Haumea is the Hawaiian goddess of Mother Nature

She bestows fertility, wild sustenance, growth, and fire upon the Hawaiian islands. Haumea, possessing two moons discovered in 2005 with a large telescope in Hawaii, received her name during this period by a member of the American team. Known to consist of solid rock, the Hawaiian goddess Haumea is intimately linked with stone. The celestial body is believed to have endured a colossal impact, ejecting chunks of rocky ice into its orbit, with two fragments large enough to be classified as moons. In Hawaiian mythology, Haumea is the progenitor of numerous deities, birthed from parts of her own form. Additionally, Haumea is revered as the goddess of childbirth, a fact mirrored in reality when Mike Brown’s announcement of her discovery was delayed due to the birth of his daughter. The selection of her name was fitting, yet it was to be followed by further remarkable coincidences.

When the name Haumea was proposed, it was unforeseeable that two years later, coinciding with its official announcement, a young mixed-race senator would be elected President of the United States. President Barack Obama, born in Hawaii, symbolized the transformative power of leadership changes in the world’s foremost superpower. As if by a twist of fate, the inauguration of a Hawaiian president aligned with the recognition of a Hawaiian planet.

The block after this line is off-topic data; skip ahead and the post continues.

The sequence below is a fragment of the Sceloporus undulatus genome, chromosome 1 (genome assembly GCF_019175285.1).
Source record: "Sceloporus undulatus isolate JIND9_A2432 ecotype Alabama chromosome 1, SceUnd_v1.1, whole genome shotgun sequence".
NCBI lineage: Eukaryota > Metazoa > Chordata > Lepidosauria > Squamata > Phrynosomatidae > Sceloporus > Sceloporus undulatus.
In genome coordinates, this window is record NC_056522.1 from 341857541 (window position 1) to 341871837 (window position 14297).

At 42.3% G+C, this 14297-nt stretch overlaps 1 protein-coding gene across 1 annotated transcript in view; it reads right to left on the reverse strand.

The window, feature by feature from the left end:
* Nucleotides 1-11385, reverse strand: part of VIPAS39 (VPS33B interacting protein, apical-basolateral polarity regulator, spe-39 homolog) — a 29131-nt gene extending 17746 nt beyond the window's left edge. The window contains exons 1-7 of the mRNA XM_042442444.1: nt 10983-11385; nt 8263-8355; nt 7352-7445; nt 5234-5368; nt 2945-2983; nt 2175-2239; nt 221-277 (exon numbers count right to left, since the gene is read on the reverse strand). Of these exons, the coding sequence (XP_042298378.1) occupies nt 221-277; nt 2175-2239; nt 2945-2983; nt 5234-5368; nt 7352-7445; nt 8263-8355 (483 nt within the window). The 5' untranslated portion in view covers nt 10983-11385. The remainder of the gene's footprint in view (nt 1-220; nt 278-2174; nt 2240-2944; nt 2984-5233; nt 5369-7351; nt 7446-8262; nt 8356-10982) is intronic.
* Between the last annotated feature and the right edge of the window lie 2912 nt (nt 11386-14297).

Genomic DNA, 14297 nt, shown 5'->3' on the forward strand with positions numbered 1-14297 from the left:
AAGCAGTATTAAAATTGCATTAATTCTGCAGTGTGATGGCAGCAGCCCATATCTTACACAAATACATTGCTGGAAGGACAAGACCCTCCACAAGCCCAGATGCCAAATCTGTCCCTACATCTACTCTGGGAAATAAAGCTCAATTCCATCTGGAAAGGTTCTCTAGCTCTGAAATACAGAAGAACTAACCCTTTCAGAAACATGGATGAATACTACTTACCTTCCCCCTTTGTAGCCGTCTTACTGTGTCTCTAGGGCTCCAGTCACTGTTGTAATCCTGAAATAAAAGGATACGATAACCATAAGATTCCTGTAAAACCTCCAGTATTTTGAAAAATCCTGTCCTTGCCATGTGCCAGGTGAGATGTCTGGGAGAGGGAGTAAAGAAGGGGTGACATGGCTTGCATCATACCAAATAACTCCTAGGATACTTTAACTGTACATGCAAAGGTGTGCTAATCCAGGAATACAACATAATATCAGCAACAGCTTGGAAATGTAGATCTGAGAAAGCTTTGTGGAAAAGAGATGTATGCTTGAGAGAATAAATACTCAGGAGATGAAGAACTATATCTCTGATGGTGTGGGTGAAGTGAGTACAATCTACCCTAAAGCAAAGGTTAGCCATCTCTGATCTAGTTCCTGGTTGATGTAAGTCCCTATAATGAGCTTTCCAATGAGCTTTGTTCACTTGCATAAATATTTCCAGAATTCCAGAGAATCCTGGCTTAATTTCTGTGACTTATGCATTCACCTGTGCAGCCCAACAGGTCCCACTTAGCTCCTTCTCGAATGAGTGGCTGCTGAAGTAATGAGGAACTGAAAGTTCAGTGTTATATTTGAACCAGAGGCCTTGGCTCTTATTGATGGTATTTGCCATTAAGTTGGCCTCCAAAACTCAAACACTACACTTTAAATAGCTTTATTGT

Haumea is the most unusual object discovered in the solar system to date. It has a cigar-like shape and rotates end over end, completing a rotation every 4 hours. Additionally, there is a peculiar red spot on its icy surface. The team that discovered Haumea suggests it experienced a catastrophic collision, evidenced by five small fragments and two moons found in its orbit, all of which are notably reflective. Intriguingly, this totals eight pieces of Haumea, coinciding with the number of main islands in Hawaii, the U.S. state after which the planet is named.

Haumea appears in various forms, all associated with creation and birth. In one aspect, she is a human named ‘Papa,’ married to Wakea, and considered the first woman in Hawaii, making her the progenitor and ancestor of the royal family, who practiced interbreeding to preserve their lineage. Beckwith describes her as the feminine deity responsible for creating the Hawaiian Islands. These eight islands are volcanic, situated along a tectonic fault line, with some still active. During eruptions, lava flows and solidifies, contributing to the islands’ growth. Haumea’s fiery goddess form, Pele, represents the volcano’s inner fire. Ancient Hawaiians observed the formation of land through volcanic activity, which served as a powerful metaphor for Earth’s creation. They associated fire with Spirit, a concept aligning with spiritual beliefs, viewing Earth as born from Fire. Thus, they believed the islands emerged as the physical embodiment of Spirit, suggesting that the land possesses a living essence.

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